The advantage of data analytics when negotiating value-based contract terms with payers

In today’s digital world, data is king. And health care providers without comprehensive data analytics solutions to leverage information are at a disadvantage when it comes to negotiating the best contractual terms with payers in the burgeoning value-based care marketplace.

Every hospital or health system leader benefits from value-based care if they can illustrate the organization’s quality performance and define risk across the patient population, and engage with payers equipped with that information.

Powerful population health management (PHM) platforms can do what was unimaginable only a few years ago—aggregate, normalize and analyze patient data, then stratify risk and determine cost-of-care averages among specific patient populations. These solutions provide a flexible, adaptable platform that levels the playing field between payers and providers.

By analyzing data provided by payers, identifying comparable populations within the network to benchmark against, and using the right metrics to gauge performance, providers can thrive under value-based models—using data to recommend changing contract terms on an annual basis.

Three Case Scenarios of Data-Optimized Payer Contracting

Case in point, we helped negotiate terms for a client’s value-based contract that was based on a total PMPM and measured against the network’s performance.

At the end of the contract term, payer-provided data was used to show that comparisons shouldn’t be made to the statewide network, but rather a like population within the same geographic area. We worked alongside the payer to determine the radius around the client (a clinically integrated network with a 40,000+ patient population) which would serve as the comparable population.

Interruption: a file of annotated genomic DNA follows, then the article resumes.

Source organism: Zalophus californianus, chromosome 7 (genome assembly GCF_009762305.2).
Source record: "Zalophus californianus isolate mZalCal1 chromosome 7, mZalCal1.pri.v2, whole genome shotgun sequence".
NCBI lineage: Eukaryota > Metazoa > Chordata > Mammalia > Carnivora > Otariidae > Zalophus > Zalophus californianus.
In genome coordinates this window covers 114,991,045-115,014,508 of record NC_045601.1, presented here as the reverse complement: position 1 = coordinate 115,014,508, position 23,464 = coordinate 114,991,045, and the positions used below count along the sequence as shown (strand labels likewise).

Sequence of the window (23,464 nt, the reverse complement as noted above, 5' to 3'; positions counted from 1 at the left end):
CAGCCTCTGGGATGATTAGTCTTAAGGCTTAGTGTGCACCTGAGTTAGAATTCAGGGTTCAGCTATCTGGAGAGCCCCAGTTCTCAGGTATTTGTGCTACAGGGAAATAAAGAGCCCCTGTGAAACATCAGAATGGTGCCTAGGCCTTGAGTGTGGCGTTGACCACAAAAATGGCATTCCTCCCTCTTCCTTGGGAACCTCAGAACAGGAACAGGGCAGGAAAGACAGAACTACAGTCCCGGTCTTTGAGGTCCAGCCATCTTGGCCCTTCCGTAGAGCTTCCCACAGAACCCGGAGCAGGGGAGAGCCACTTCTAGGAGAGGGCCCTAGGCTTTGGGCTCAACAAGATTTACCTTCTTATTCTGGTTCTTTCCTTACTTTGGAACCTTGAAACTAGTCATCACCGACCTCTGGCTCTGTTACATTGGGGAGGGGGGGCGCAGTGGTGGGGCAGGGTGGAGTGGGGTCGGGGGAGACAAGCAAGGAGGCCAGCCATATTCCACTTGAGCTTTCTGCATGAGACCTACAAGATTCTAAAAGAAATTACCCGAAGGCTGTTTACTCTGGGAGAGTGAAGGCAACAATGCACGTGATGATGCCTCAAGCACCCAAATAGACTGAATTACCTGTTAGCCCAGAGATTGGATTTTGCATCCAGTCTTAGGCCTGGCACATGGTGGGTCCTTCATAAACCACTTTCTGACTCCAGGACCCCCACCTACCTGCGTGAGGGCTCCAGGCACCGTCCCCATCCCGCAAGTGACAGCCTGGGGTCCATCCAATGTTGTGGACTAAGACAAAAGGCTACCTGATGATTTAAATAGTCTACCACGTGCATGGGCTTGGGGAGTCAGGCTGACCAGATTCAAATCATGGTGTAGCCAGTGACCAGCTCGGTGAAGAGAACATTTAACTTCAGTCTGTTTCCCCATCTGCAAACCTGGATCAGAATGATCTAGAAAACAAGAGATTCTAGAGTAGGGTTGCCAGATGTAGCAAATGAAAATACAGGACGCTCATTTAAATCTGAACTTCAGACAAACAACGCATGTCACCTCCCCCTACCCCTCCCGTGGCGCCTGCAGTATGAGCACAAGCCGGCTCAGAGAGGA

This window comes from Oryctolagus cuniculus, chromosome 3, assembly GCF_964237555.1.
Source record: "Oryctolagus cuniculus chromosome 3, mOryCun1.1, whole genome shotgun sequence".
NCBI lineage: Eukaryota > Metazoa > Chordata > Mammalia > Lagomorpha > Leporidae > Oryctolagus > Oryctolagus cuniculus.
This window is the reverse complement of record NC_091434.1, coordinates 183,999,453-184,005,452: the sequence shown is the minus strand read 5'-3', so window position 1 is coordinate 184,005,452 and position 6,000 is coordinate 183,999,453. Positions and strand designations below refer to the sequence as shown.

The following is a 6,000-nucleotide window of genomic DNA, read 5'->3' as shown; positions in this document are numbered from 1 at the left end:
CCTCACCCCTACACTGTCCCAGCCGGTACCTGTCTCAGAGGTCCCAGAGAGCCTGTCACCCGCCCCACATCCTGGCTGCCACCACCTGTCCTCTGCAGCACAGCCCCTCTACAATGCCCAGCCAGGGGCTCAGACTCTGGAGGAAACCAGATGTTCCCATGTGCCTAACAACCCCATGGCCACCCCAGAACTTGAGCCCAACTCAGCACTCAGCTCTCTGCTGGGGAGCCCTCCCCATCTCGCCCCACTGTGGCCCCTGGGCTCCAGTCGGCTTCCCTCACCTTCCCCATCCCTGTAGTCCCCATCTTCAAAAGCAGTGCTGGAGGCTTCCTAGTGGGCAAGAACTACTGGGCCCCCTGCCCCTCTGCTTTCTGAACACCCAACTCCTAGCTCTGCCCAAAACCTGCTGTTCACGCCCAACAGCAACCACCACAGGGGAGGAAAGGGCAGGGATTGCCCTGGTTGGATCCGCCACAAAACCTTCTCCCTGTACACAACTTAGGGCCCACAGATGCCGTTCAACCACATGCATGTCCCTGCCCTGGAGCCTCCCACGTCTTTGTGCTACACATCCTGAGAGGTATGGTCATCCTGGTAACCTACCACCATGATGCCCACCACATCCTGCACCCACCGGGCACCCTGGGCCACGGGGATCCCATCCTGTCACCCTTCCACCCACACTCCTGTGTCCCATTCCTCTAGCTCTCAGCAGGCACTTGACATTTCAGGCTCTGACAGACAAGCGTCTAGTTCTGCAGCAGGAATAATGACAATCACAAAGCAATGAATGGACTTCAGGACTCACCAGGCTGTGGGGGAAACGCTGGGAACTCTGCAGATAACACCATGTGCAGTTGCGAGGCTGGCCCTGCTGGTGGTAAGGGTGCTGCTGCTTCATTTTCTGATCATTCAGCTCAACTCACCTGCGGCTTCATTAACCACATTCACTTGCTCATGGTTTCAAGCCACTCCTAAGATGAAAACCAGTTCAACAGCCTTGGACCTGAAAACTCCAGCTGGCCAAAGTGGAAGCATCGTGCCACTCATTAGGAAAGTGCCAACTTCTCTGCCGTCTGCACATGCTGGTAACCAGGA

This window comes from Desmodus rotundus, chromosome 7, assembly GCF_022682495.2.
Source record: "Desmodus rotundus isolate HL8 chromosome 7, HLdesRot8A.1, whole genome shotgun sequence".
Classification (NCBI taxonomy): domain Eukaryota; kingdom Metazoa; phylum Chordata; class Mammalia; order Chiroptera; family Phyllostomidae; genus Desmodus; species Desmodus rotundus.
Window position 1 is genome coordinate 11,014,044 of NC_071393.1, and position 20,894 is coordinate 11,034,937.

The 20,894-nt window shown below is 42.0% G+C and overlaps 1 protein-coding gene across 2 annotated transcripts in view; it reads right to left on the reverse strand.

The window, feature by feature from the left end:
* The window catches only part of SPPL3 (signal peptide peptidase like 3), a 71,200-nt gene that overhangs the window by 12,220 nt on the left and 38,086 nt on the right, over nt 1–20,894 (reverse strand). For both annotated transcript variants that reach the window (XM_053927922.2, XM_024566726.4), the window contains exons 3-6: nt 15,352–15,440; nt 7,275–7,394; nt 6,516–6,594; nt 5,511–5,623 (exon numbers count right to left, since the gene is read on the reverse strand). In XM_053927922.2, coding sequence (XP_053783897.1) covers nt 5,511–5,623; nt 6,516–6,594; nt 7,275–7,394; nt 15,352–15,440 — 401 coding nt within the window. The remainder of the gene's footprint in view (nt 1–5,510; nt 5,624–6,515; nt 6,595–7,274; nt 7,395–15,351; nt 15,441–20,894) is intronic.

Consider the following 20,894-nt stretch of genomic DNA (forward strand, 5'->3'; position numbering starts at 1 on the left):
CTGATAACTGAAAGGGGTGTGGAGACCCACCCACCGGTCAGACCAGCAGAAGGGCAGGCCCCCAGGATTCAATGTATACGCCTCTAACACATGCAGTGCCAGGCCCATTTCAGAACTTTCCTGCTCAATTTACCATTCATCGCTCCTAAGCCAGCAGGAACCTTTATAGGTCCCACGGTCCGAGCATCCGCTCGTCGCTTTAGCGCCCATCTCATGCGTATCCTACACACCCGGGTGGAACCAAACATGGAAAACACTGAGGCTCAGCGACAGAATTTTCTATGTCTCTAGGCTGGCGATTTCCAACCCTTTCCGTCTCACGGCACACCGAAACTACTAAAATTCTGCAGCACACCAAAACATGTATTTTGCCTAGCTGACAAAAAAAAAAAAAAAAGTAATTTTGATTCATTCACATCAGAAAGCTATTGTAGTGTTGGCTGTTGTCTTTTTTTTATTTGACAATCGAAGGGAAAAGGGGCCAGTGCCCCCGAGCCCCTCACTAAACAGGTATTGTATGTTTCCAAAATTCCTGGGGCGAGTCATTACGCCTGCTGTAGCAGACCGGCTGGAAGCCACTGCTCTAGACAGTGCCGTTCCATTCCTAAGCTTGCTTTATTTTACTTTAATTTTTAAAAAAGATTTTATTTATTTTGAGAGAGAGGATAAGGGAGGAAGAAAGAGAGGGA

By orchestrating more cost-effective care, the client achieved remarkable results including the following:

• Generated $4.69 million in 2016 shared savings payments across 16,000 patients
• Outperformed their geographic comparison group by $27.97 PMPM, equal to annual savings of $5.37 million
• Decreased spending by high-ED-utilization patients
• Decreased inpatient utilization rates by 15 percent
• Increased primary care visits by 3 percent
• Maintained a 90th percentile ranking nationwide in patient satisfaction measures

 

The following year, it was demonstrated to the payer that utilization metrics didn’t truly reflect performance since the comparison to the like geographic population was not apples to apples. That is, patients who could afford a PPO network tended to have different utilization metrics than those who selected HMO products, where there is restricted network performance. This information was used to renegotiate 2018, using total cost of total medical expense, regardless of utilization metrics.

For another client, a physician’s organization with 600+ independent physicians serving 18,000 Medicare and commercial patients, more favorable terms were negotiated after highlighting payer discrepancies with regard to risk-stratification methodologies.